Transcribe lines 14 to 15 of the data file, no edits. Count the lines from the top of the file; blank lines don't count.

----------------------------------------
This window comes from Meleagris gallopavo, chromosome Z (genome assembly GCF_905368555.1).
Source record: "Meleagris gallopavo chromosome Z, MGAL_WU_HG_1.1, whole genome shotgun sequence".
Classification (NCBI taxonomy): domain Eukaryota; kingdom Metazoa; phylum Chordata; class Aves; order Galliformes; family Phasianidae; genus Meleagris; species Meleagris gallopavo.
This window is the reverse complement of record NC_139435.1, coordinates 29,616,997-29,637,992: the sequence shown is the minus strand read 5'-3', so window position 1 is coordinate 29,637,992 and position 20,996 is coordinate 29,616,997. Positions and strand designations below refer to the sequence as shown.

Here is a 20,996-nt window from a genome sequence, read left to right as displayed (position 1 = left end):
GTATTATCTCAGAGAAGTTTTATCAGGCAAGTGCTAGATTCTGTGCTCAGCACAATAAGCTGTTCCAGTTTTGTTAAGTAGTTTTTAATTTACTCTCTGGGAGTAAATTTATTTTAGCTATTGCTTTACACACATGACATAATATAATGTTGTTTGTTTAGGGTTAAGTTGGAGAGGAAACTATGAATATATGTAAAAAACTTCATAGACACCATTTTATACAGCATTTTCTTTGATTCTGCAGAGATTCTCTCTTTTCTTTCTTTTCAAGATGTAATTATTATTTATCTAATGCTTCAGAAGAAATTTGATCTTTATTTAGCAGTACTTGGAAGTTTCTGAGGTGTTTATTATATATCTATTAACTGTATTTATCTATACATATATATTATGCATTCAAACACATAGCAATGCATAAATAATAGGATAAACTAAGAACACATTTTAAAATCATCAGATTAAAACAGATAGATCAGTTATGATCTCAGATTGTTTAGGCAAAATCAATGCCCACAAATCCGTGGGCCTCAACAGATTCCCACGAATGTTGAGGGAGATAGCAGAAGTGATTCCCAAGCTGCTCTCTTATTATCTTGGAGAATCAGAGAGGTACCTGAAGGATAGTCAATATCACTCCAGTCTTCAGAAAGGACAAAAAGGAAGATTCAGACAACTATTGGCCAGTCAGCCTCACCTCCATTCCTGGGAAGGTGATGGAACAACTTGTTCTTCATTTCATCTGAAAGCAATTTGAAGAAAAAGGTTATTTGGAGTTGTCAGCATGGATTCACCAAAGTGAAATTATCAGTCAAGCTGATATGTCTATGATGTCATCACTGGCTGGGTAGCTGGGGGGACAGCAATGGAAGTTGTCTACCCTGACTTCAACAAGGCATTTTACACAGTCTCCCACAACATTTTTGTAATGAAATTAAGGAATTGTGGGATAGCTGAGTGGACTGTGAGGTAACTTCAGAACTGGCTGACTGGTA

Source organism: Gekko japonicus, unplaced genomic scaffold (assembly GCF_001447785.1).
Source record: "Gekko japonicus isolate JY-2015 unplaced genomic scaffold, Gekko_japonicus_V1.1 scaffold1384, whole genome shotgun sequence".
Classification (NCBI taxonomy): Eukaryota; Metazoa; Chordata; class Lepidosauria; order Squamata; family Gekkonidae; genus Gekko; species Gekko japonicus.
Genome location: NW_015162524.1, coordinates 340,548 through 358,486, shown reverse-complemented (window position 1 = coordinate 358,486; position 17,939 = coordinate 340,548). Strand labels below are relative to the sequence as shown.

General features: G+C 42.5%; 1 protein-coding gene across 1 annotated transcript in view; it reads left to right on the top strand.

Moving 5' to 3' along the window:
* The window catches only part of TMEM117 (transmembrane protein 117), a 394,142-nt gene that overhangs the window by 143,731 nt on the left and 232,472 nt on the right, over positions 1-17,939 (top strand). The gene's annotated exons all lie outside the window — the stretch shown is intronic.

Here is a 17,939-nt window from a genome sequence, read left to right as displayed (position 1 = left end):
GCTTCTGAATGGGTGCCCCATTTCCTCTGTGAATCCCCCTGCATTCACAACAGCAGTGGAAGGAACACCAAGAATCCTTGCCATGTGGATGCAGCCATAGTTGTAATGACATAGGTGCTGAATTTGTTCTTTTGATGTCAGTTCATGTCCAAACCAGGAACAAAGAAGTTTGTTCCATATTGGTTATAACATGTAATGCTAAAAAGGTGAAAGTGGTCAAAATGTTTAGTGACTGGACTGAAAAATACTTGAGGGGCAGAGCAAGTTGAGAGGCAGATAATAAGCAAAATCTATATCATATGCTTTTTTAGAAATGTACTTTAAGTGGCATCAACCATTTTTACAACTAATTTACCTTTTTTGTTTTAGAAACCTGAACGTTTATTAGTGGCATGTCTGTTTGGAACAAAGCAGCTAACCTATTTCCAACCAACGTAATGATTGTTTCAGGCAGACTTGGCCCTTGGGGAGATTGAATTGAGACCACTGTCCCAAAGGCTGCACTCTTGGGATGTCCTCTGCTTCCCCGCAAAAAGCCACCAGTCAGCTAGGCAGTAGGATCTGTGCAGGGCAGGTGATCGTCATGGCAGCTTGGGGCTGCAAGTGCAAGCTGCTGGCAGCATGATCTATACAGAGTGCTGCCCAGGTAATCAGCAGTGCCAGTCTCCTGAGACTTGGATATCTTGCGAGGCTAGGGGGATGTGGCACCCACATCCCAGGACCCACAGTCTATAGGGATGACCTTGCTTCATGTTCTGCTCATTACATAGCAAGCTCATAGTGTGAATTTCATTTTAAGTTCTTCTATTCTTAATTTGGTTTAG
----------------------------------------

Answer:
Here is a 17,939-nt window from a genome sequence, read left to right as displayed (position 1 = left end):
GCTTCTGAATGGGTGCCCCATTTCCTCTGTGAATCCCCCTGCATTCACAACAGCAGTGGAAGGAACACCAAGAATCCTTGCCATGTGGATGCAGCCATAGTTGTAATGACATAGGTGCTGAATTTGTTCTTTTGATGTCAGTTCATGTCCAAACCAGGAACAAAGAAGTTTGTTCCATATTGGTTATAACATGTAATGCTAAAAAGGTGAAAGTGGTCAAAATGTTTAGTGACTGGACTGAAAAATACTTGAGGGGCAGAGCAAGTTGAGAGGCAGATAATAAGCAAAATCTATATCATATGCTTTTTTAGAAATGTACTTTAAGTGGCATCAACCATTTTTACAACTAATTTACCTTTTTTGTTTTAGAAACCTGAACGTTTATTAGTGGCATGTCTGTTTGGAACAAAGCAGCTAACCTATTTCCAACCAACGTAATGATTGTTTCAGGCAGACTTGGCCCTTGGGGAGATTGAATTGAGACCACTGTCCCAAAGGCTGCACTCTTGGGATGTCCTCTGCTTCCCCGCAAAAAGCCACCAGTCAGCTAGGCAGTAGGATCTGTGCAGGGCAGGTGATCGTCATGGCAGCTTGGGGCTGCAAGTGCAAGCTGCTGGCAGCATGATCTATACAGAGTGCTGCCCAGGTAATCAGCAGTGCCAGTCTCCTGAGACTTGGATATCTTGCGAGGCTAGGGGGATGTGGCACCCACATCCCAGGACCCACAGTCTATAGGGATGACCTTGCTTCATGTTCTGCTCATTACATAGCAAGCTCATAGTGTGAATTTCATTTTAAGTTCTTCTATTCTTAATTTGGTTTAG